“There are global challenges, whether it is the crude price whether it is the prices of crude commodities which have gone skyrocketing. These will have an impact on all economies,” the union finance minister said at an event in Washington DC. “Even with this said, India’s inflation today is at 6.9% last month. Our tolerance band is only 4%, plus or minus 2%. So we could go up to 6%. We have breached the 6%, but we have not really breached it so badly,” she added.
National Statistical Office (NSO) data shows that the headline CPI surged to a 17-month high of 6.95% in March from 6.07% in February. The headline retail inflation has now exceeded the inflation target of the Monetary Policy Committee (MPC) for three consecutive months. The retail inflation averaged 5.5% in FY22 in annual terms and has remained unchanged higher than the mid-point of the MPC’s medium-term target band for the second consecutive year.
Food price inflation in rural areas has more than doubled, from 3.94% in March 2021 to 8.04% in March 2022.
Commodity prices have hit multi-year highs owing to the geopolitical conflict between Russia-Ukraine alongside supply chain disruptions.
More recently, wholesale price inflation came in at a four-month high of 14.55% in March, thereby completing one year in double-digit territory. A higher WPI inflation is seen as a precursor to higher consumer prices as producers pass on rising costs to customers.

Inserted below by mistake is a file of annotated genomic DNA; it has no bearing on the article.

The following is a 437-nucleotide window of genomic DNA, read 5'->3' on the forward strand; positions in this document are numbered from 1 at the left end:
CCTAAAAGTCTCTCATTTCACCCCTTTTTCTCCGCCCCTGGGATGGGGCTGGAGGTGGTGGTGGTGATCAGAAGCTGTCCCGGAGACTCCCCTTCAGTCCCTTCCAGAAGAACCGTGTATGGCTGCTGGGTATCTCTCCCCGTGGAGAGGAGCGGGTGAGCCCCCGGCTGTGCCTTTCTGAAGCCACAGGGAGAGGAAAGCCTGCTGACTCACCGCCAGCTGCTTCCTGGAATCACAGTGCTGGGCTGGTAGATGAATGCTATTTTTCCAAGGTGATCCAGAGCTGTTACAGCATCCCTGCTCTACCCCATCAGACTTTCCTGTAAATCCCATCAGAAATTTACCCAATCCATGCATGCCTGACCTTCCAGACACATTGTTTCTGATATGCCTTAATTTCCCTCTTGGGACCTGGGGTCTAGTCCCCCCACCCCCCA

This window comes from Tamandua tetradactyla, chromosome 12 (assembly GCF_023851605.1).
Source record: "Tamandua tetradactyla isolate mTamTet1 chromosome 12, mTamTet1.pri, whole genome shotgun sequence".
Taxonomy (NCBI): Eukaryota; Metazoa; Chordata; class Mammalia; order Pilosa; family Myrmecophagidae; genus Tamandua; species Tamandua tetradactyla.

“Companies are likely to face a double whammy of higher input prices and high cost of borrowing as banks have started hiking lending rates after the RBI effectively raised the overnight money market rates by 40 bps. Growth prospects face severe downside risks whereas inflation has upside risks,” said Dr. Arun Singh, Global Chief Economist, Dun and Bradstreet.
RBI’s hawkish pivot
Taking note of these rising inflationary pressures, the Reserve Bank of India (RBI) Governor Shaktikanta Das in the latest MPC meet said that the apex bank is now prioritizing inflation over growth.
Das said that the RBI has unanimously decided to change its policy stance from remaining accommodative ”
as long as necessary to revive and sustain growth on a durable basis” to remaining accommodative ”
while focusing on withdrawal of accommodation to ensure that inflation remains within the target going forward while supporting growth,
Further, the RBI has now revised its inflation outlook upwards and growth outlook downwards, owing to external uncertainties. RBI lowered the FY23 GDP growth forecast to 7.2% year-on-year from the previous forecast of 7.8%.
It expects input cost pressures to persist longer than expected earlier driven by a broad-based surge in key industrial input prices and global supply chain disruptions, following the Russian invasion of Ukraine. RBI has now revised its retail inflation forecast for FY23 to 5.7% year-over-year from 4.5% earlier.
“Rising external shocks, coupled with greater domestic vulnerability, could increase capital outflows from the Indian markets, resulting in tighter domestic financial conditions in the coming months. India’s vulnerability critically hinges on crude oil prices because they impact its major macros, including the gross domestic product, inflation, current account deficit, rupee and, in some cases, fiscal deficit,” research firm CRISIL said.